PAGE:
I have installed a ruby gem called Redcar, which is launched from the command line. When it runs, it steals the shell until it terminates, so I have to create a new shell window to continue doing command line work. The shell I'm using is the GITBash shell from MySysGit.

I found a Redcar.bat file which is meant to launch Redcar as a shortcut, I presume, but I don't want the extra command prompt window to open whenever I launch the BAT file.

How do I just run the BAT without seeing the prompt?

  • 2
    Wish I knew the answer to this +1 for a good question. Jan 14, 2011 at 18:40
  • If you are still interested in not showing the console window at all, here is a solution from stackoverflow that worked for me(in my case I didn't put anything in the registry, but where I needed).
    – radeklat
    Apr 29, 2012 at 13:45
  • @Kyle a similar question has been asked before superuser.com/questions/191149/how-to-execute-cmd-exe-silently mentions HSTART and briefly mentions that a VBS file can launch it too
    – barlop
    Jan 2, 2013 at 7:49
  • Can you update your selected answer? Is it possible and very simple when you know how.. batch file: line 1: set var1=hello.txt line 2: start "test" notepad.exe "%~dp0%var1%"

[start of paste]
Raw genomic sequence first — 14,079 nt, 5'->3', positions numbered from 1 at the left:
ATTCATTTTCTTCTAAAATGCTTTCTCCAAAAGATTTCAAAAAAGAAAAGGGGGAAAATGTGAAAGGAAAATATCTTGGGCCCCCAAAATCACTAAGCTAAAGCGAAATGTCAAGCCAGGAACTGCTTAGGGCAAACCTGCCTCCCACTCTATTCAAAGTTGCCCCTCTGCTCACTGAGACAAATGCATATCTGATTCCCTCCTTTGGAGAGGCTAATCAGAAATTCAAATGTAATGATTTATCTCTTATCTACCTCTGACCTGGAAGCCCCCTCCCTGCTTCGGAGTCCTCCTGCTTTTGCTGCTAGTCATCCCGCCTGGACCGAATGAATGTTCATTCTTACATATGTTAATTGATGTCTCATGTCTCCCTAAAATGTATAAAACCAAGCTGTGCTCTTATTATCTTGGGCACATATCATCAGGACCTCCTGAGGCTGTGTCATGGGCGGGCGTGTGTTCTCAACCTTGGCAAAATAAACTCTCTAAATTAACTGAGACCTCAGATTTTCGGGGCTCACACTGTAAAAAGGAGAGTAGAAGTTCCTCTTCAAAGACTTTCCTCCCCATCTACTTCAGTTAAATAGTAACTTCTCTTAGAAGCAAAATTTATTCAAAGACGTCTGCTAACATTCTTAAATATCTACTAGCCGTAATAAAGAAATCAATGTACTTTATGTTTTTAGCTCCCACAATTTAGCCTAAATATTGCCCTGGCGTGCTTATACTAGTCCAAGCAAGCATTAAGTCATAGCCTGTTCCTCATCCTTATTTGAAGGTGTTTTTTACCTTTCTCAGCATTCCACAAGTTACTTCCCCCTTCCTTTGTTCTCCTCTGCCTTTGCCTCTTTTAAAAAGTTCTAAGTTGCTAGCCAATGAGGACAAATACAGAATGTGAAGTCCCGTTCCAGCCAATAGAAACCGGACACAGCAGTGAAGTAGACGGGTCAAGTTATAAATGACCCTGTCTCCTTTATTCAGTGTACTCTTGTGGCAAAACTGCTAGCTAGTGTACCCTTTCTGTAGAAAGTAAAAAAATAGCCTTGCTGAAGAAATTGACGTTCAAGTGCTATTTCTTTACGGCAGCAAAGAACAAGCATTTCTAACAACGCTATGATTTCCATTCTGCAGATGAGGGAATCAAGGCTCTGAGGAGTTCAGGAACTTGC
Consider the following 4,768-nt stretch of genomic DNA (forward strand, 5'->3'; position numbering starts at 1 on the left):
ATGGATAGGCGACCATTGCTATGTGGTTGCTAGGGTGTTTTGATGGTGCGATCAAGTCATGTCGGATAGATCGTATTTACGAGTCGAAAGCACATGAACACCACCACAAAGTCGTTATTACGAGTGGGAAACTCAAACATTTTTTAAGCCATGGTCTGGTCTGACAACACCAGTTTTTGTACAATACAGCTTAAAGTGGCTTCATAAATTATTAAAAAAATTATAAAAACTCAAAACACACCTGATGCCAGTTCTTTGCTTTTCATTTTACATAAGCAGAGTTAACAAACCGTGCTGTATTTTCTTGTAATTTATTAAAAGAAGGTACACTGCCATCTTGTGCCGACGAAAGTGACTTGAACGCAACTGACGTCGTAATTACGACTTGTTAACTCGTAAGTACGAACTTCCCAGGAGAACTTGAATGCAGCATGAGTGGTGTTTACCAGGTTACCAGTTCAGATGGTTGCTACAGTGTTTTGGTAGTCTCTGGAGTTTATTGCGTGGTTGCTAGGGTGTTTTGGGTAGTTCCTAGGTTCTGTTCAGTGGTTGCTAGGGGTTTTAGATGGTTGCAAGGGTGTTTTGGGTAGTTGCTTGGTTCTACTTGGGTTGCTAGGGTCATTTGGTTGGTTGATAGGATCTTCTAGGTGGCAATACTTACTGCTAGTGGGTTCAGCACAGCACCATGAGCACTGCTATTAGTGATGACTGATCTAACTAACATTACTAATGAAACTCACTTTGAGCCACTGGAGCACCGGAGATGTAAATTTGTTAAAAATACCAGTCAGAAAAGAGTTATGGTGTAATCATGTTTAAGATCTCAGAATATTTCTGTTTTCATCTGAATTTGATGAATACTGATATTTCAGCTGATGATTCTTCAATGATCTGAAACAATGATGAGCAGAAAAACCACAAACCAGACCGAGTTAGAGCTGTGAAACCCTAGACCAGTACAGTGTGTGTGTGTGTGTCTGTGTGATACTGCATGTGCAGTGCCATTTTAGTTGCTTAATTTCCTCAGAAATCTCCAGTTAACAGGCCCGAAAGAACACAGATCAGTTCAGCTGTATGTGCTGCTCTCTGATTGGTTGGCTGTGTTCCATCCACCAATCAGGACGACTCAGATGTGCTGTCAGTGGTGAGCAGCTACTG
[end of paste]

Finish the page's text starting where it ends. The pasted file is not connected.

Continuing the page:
– kodybrown
    Jan 12, 2015 at 6:14
  • Simply use :: or @REM. Source: superuser.com/a/843754/101936 Sep 5, 2015 at 10:51

11 Answers 11


You can't -- executing a batch file with the built in Command Prompt is going to keep a window open until the batch file exits.

What you can do is take steps to make sure that the batch file exits as quickly as possible. If at all possible, modify the batch file to run whatever program with the start command. By default, start returns immediately without waiting for the program to exit, so the batch file will continue to run and, presumably, exit immediately. Couple that with modifying your shortcut to run the batch file minimized, and you'll only see the taskbar flash without even seeing a window onscreen.

One caveat to this is that if you're running a console-mode program, which many script interpreters are, the batch file will wait for the program to exit, and using start will spawn a new console window. What you need to do in this case is run the Windows-based version of the interpreter instead of the console-based one -- no start necessary. For Perl, you would run wperl.exe instead of perl.exe. For Python, it's pythonw.exe instead of python.exe. The old win32 Ruby distribution I have downloaded has rubyw.exe, which should do the same thing.

A final possibility is to use a 3rd-party tool to run the command prompt with a hidden window. I've heard of such things but never had a use for them, so I don't know of anything in particular to point you to.